Full Auto BB Fun


The Umarex Legends M712

The September 2014 issue carried my review of the Umarex Legends C96, a stunningly realistic BB-firing copy of the famous Mauser C96 “Broomhandle” semi-auto pistol. Given the fact that the Umarex C96 really imitated the looks of the selective-fire M712, I expressed my wish for Umarex to produce a BB-firing blowback copy of the M712.

Well, apparently the folks at Umarex were paying attention, because Umarex soon after marketed an incredibly realistic BB-firing copy of the M712, complete with semi-as well as fully-automatic fire capability.

Outwardly, the Umarex C96 and new M712 are almost indistinguishable from each other. Close inspection, however, reveals that while the C96 sports a molded synthetic body, the M712 has full-metal construction, tipping the scales at a hefty 3.1 pounds.

Dimensionally, both Umarex models are quite close, with the M712 being 12 inches overall and the C96 1/2-inch shorter. Their barrels are also slightly different: the C96 at 5-1/4 inches and the M712 at 5-1/2. The sights, grip plates and blowback action of both models are basically identical. As far as magazine capacity is concerned, the M712 takes a total of 18 BB’s, while the C96 can load 19. The M712, like the Umarex C96, sports an elevation-adjustable rear sight optimistically graduated to several hundred meters. It does, however, add to both pistols’ realism.

Both models employ a disposable 12-gram CO2 capsule for shooting power. Umarex rates the M712 at a muzzle velocity of 360 fps, as opposed to 380 for the C96. Both are still quite capable of drilling cans at reasonable distances and can also dispatch small pests at close range.

The original M712, initially designated the Model 1932, reportedly given the M712 designation by the German army, was chambered for the standard 7.63mm Mauser cartridge. These pistols are also known by the German moniker Schnellfeuer (fast fire) due to their full-auto capability. They were produced between 1932 and 1936, with a large number of them being exported to South America and China. A small number of these pistols were also supplied to the German army during WWII.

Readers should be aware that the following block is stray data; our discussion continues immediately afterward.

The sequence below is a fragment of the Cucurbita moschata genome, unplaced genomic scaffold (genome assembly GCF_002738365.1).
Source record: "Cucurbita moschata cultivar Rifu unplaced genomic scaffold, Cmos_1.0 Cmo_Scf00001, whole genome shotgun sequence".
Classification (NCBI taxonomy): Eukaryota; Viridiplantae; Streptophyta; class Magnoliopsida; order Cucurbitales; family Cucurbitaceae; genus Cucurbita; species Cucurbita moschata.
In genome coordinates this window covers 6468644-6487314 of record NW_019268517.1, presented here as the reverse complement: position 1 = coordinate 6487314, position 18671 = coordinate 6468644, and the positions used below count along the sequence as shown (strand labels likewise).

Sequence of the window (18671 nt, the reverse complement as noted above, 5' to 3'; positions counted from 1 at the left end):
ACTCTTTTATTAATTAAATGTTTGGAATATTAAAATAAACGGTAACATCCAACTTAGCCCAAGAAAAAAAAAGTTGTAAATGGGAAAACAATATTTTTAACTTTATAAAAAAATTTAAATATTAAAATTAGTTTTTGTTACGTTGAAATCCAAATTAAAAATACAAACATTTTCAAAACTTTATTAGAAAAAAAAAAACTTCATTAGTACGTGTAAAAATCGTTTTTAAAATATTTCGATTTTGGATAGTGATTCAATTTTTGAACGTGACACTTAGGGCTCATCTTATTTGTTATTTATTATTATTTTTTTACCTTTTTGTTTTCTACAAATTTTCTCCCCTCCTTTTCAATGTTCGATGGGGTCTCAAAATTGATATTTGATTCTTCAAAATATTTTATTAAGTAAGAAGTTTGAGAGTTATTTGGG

Firing offhand from 15 feet in semi-auto mode gave 3-inch groups. Full auto shredded aluminum soda cans.

The Umarex M712 (top) is a faithful copy of the real 7.63 mm Mauser M712 including offering fully auto fire. Jess (middle) puts the Umarex M712 through some real fun testing. Eye protection is important for all participants when shooting BB’s. A wooden holster/stock (bottom) from a non-firing Mauser C96 replica fits the Umarex M712 perfectly, although the M712 is a bit too bulky to be holstered even with the magazine removed.

The Umarex M712 is definitely a “must have” piece for anyone interested in Mauser broomhandle-type pistols. Like the original, the fire selector is located on the left side of the frame, above and behind the trigger. Pressing down on its button allows the selector to easily pivot between the semi-auto (N) and full-auto (R) positions.

Despite having a realistic blowback operation, the Umarex M712 does not have the same stout recoil of the C96 due to its heavier all-metal construction. Recoil is still felt, however, as the bolt kicks back strongly with every shot. This is more pronounced when firing in the full-auto mode. Just keep in mind your CO2 consumption increases significantly on full-auto. Long bursts are to be avoided to conserve CO2. Best results are obtained firing short bursts of three to four shots.

Tests quickly revealed just what a terrific plinker the M712 is in either firing mode, perfect for spirited plinking fun in the backyard. Just remember eye protection is a must because steel BB’s tend to ricochet strongly when they strike a solid object. Like the C96, the long barrel of the M712 produces ample accuracy for a smoothbore BB pistol. Using a 2-hand hold firing bursts of three to four shots, most BB’s grouped within a 3-inch circle at 15 feet. Deliberate, slow semi-auto fire ensured soft drink can hits at 20 feet. (The same cans are easily shredded on full-auto fire at the same distance.)

One additional fun factor of the M712 is that, like the original, it has a slot cut in the backstrap of the grip. This allows mounting a wooden holster/shoulder stock to turn the M712 into a nifty carbine. Years ago I obtained a non-firing replica of the C96 complete with wooden holster/stock from Collector’s Armory. Guess what? That holster/stock fits the test M712 perfectly. Although the long magazine does not allow the pistol to fit in the holster, it can readily be used as a shoulder stock, adding to the fun factor of this terrific BB spitter. My advice, if you purchase a Umarex M712, is to get an ample supply of CO2 and BB’s because once you start blasting away with this amazing replica of the Mauser M712, it’s hard to stop!

Download A PDF Of The GUNS Magazine December 2015 Issue Now!